Cuddle with a book by the heat vent while supporting Rochester writers.
You 1 Anxiety 0 by Jodi Aman
Win your freedom back from fear and panic to keep calm in a crazy world
“Anxiety is curable,” writes Aman. “Even if you’ve had it forever. Even if therapy hasn’t worked. Even if you feel hopeless.” Her expertise from twenty years of counseling shines through these pages as she walks you step-by-step through your own cognitive dissonance and irrationalities. Complete with workshop-style pages, You 1 Anxiety 0 may be exactly what you need to end an unrelenting cycle of fear, stress, and doubt.
Heirlooms by Rachel Hall
Inspired by her own family’s letters and photographs on display in the U. S. Holocaust Memorial Museum in Washington, DC, Hall’s story follows four generations of holocaust survivors as they try and find their place in the world. Heirlooms begins on the French coast in 1939 and concludes fifty years later in the American Midwest, offering an intimate, touching, and haunting insight into the lives of Jewish immigrants.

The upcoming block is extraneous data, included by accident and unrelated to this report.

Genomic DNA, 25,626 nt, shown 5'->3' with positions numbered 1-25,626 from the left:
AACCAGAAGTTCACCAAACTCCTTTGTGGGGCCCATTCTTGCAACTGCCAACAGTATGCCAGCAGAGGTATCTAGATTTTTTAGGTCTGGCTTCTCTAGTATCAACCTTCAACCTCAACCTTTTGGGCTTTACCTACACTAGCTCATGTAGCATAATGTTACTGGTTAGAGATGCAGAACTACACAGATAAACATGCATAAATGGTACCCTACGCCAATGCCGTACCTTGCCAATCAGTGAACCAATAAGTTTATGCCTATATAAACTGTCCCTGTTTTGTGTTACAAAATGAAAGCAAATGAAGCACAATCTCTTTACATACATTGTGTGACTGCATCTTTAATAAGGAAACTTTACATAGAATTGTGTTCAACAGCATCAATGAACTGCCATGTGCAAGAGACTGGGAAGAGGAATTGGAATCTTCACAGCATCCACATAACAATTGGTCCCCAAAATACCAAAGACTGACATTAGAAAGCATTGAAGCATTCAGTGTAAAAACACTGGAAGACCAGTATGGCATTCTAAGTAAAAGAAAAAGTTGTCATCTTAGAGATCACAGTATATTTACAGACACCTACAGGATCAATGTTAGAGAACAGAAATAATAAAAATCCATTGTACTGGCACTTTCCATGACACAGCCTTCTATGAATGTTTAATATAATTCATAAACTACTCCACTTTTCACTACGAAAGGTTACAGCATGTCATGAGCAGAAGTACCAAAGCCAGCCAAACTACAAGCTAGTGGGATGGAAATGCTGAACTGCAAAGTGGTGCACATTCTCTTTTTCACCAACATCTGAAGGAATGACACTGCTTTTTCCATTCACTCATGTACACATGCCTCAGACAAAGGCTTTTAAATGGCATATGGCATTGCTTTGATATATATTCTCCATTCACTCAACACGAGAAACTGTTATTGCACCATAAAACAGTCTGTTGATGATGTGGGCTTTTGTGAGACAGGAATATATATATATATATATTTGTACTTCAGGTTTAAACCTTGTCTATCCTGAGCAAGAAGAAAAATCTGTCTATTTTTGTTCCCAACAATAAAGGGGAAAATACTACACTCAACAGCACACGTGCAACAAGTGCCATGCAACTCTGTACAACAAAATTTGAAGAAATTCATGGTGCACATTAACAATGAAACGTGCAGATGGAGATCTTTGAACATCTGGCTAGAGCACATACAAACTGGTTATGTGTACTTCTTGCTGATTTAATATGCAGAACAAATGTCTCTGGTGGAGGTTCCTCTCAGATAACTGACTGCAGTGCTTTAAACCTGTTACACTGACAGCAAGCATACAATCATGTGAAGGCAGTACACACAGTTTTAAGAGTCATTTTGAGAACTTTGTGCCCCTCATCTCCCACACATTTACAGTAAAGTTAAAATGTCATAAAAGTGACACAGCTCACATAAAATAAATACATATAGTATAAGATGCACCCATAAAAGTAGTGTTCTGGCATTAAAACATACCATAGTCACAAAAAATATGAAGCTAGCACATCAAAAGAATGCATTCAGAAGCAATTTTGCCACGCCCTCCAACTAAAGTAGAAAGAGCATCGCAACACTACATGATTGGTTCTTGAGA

The Penny Collector by Stephen S. Nazarian
How everything you do is like money in the bank
Penfield resident Stephen Nazarian has lived his life by one princlple: “No matter how any given situation turns out, as long as you come out of it with a good story, it was worth doing.” On his blog he’s recounted times in his life this philosophy has proven useful and has now fulfilled his dream of compiling fifty-two of his unique memoir-esque fables into a book.
The Psychic Highway by Michael T. Keene
How the Erie Canal changed America
In Keene’s fifth book on New York history, he navigates the Erie Canal’s significance as it weaves its way through race relations, women’s rights, industrialization, and religion. Historical photographs and maps on nearly every page help draw a direct line between the Rochesterian and this region’s history. The canal’s intersectionality makes it the perfect symbol for what it means to live in upstate New York.
dreamthink by DC Taylor
Dare to dream…
Enter the world of dreamthink, a spiritual intersection of The Twilight Zone, Stephen King, and Douglas Adams. Nineteen “journeys into the farthest reaches of the imagination” explore themes such as dreams, destiny, and dystopia.
John Ernst is (585)’s editorial intern.